Individual behaviour and system change: how are they connected?

A set of resources on the links between individual behaviour change and systems change

Posted on 2 September 2020
Individual behaviour and system change – why it’s not one or the other, by Jill Kubit

The article below by Jill Kubit of Rapid Transition Alliance member DearTomorrow brings together insights from a project supported by the KR Foundation which explored the tensions and connections between individual behaviour change and systems change, sometimes depicted as separate and conflicting approaches.

It set out to establish the scope of this challenge and to create resources for the community of organisations worked with by the KR Foundation, in order to help link these two critical components of change.  Jill’s article links to these resources which include a summary of insights from the project which frame the issues, a reading list, and recommendations.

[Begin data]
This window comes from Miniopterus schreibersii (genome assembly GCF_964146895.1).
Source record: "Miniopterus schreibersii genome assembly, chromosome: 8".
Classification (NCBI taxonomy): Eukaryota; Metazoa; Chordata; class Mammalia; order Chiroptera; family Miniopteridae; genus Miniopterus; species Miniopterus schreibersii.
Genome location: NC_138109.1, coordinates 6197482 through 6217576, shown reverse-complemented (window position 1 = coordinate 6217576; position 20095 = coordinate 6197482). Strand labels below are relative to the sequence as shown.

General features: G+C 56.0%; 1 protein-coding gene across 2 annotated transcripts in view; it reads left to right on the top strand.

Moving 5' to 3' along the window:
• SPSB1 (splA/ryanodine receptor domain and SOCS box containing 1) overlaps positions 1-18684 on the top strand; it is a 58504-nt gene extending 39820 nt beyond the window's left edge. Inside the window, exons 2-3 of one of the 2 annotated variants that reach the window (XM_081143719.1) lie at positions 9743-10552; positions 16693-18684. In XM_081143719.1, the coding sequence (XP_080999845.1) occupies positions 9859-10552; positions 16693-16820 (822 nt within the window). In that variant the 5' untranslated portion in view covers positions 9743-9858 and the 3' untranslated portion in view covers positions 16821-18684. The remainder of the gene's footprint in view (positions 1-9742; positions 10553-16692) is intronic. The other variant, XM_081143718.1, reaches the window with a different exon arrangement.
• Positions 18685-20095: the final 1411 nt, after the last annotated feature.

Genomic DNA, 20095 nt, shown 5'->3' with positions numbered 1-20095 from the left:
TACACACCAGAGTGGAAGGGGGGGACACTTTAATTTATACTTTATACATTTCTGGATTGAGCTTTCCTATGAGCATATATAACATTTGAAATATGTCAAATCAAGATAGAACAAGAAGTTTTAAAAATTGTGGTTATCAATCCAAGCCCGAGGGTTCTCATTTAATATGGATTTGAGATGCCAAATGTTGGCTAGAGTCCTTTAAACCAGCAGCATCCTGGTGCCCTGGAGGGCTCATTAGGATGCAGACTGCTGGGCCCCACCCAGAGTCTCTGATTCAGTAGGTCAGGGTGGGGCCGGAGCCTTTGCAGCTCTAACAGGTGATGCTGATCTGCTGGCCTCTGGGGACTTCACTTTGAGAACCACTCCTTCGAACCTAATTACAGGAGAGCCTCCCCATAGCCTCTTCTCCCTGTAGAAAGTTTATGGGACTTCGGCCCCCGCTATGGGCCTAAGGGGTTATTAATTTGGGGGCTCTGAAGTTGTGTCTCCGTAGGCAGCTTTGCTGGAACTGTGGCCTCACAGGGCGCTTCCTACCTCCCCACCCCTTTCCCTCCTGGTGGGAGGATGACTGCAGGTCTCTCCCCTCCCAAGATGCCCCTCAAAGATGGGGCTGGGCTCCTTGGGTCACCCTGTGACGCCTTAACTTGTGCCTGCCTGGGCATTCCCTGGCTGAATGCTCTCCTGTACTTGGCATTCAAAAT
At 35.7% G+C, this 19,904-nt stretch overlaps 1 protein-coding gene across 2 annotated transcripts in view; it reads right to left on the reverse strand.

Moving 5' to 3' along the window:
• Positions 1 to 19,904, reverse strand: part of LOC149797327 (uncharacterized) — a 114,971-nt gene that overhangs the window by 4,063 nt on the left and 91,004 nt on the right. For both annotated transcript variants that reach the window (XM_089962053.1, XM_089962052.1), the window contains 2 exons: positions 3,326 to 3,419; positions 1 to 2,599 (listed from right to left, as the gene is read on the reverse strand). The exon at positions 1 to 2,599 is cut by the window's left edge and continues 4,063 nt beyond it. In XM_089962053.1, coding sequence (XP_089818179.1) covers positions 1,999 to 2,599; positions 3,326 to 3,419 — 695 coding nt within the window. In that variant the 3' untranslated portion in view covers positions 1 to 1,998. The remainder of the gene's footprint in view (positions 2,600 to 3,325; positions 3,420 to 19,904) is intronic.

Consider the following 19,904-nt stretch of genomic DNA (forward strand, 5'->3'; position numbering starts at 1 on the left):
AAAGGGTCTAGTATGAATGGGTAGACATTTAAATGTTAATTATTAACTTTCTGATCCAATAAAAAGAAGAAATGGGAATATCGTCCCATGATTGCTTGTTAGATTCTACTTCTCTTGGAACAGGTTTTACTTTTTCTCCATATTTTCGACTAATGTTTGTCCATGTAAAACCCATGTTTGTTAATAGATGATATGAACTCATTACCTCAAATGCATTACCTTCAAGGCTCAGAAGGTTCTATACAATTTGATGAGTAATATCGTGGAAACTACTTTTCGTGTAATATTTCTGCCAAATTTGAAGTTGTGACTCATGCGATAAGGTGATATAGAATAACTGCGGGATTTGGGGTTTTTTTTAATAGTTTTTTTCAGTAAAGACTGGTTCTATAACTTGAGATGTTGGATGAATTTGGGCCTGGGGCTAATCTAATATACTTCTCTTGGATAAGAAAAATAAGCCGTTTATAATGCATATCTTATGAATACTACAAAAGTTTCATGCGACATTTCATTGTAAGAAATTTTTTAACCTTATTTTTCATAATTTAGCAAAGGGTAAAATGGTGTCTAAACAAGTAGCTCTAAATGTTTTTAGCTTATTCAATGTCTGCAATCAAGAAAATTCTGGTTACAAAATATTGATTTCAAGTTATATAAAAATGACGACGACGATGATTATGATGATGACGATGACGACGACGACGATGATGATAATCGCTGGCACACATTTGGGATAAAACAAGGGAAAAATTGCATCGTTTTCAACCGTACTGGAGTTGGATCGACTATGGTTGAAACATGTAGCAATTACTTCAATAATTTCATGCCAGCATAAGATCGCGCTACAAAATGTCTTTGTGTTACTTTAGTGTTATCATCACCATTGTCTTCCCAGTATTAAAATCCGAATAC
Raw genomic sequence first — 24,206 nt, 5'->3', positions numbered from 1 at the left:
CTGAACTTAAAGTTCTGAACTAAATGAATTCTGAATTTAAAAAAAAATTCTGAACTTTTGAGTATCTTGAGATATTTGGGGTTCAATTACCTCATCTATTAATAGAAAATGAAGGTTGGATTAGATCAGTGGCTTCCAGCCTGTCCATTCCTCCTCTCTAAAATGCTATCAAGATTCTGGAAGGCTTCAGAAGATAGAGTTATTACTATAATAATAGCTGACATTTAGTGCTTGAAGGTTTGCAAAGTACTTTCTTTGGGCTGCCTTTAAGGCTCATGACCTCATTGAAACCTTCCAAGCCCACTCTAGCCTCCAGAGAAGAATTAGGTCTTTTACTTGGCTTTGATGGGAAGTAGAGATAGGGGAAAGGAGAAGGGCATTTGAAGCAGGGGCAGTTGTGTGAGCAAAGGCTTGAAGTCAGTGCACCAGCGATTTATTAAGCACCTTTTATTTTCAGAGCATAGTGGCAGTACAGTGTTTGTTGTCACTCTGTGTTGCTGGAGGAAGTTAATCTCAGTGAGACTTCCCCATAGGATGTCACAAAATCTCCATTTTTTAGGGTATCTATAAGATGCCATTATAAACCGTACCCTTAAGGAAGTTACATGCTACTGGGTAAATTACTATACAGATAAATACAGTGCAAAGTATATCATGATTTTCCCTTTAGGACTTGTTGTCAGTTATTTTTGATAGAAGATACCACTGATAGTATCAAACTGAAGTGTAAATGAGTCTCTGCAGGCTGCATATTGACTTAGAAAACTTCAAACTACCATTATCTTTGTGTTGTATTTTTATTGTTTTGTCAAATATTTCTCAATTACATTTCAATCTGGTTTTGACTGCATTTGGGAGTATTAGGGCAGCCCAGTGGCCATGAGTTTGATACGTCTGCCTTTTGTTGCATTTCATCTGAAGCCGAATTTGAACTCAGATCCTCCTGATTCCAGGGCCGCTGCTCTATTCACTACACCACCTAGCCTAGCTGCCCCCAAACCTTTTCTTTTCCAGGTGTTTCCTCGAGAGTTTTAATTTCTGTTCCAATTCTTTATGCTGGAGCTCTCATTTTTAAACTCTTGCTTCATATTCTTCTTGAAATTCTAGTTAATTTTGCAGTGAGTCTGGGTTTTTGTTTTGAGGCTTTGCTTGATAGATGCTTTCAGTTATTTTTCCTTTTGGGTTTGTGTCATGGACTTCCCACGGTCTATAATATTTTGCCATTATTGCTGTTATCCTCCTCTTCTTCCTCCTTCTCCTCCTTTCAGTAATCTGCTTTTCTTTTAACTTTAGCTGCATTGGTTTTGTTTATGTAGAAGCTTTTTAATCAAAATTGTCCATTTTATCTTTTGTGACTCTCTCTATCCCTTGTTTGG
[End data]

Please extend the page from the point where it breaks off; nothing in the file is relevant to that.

In general there was found to be only a quite shallow understanding of sustainable behaviours amongst the general public but also among some in the climate community. In particular the project assessed certain gaps in knowledge by looking at a number of themes. These included:

  • How does individual action influence other individual actions within the same person?
  • How do individuals influence others?
  • What is the connection between sustainable behaviours and public actions? And…
  • What is the connection between policy decisions and public engagement?

This work was carried out before the Covid-19 pandemic hit the world. Since then our capacity to rapidly and radically change behaviours has been widely reported, not least by the Rapid Transition Alliance on-going work on ‘lessons from lockdown’. Experts on behaviour change point out that a number of factors now make the issue of behaviour change even more urgent and relevant. As societies emerge from the pandemic, what we do, observe and change now will be remembered better in future than normal. The disruption of behaviours also creates a positive ‘fresh start effect’, increasing possibilities, and the very scale and impact of Covid-19 may diminish barriers to change on climate that exist in more normal times. Crucially it is possible that organisations and institutions that are seen to have done good things, may hold increased trust.

Climate emergency protesters outside Parliament in London, UK

Linking individual behaviour and systems change